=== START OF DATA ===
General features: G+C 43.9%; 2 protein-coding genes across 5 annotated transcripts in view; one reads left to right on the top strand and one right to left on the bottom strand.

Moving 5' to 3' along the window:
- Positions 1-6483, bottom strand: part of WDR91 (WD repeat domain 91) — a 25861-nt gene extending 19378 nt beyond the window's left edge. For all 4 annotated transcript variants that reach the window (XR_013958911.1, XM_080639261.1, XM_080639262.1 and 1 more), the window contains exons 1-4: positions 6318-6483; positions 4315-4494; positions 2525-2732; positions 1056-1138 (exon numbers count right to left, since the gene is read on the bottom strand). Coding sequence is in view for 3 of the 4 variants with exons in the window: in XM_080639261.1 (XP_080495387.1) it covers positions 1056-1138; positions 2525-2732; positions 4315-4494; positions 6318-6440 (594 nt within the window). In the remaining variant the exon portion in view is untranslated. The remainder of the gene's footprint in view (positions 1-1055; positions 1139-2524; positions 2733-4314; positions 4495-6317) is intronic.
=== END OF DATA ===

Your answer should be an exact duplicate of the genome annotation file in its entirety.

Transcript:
General features: G+C 43.9%; 2 protein-coding genes across 5 annotated transcripts in view; one reads left to right on the top strand and one right to left on the bottom strand.

Moving 5' to 3' along the window:
- Positions 1-6483, bottom strand: part of WDR91 (WD repeat domain 91) — a 25861-nt gene extending 19378 nt beyond the window's left edge. For all 4 annotated transcript variants that reach the window (XR_013958911.1, XM_080639261.1, XM_080639262.1 and 1 more), the window contains exons 1-4: positions 6318-6483; positions 4315-4494; positions 2525-2732; positions 1056-1138 (exon numbers count right to left, since the gene is read on the bottom strand). Coding sequence is in view for 3 of the 4 variants with exons in the window: in XM_080639261.1 (XP_080495387.1) it covers positions 1056-1138; positions 2525-2732; positions 4315-4494; positions 6318-6440 (594 nt within the window). In the remaining variant the exon portion in view is untranslated. The remainder of the gene's footprint in view (positions 1-1055; positions 1139-2524; positions 2733-4314; positions 4495-6317) is intronic.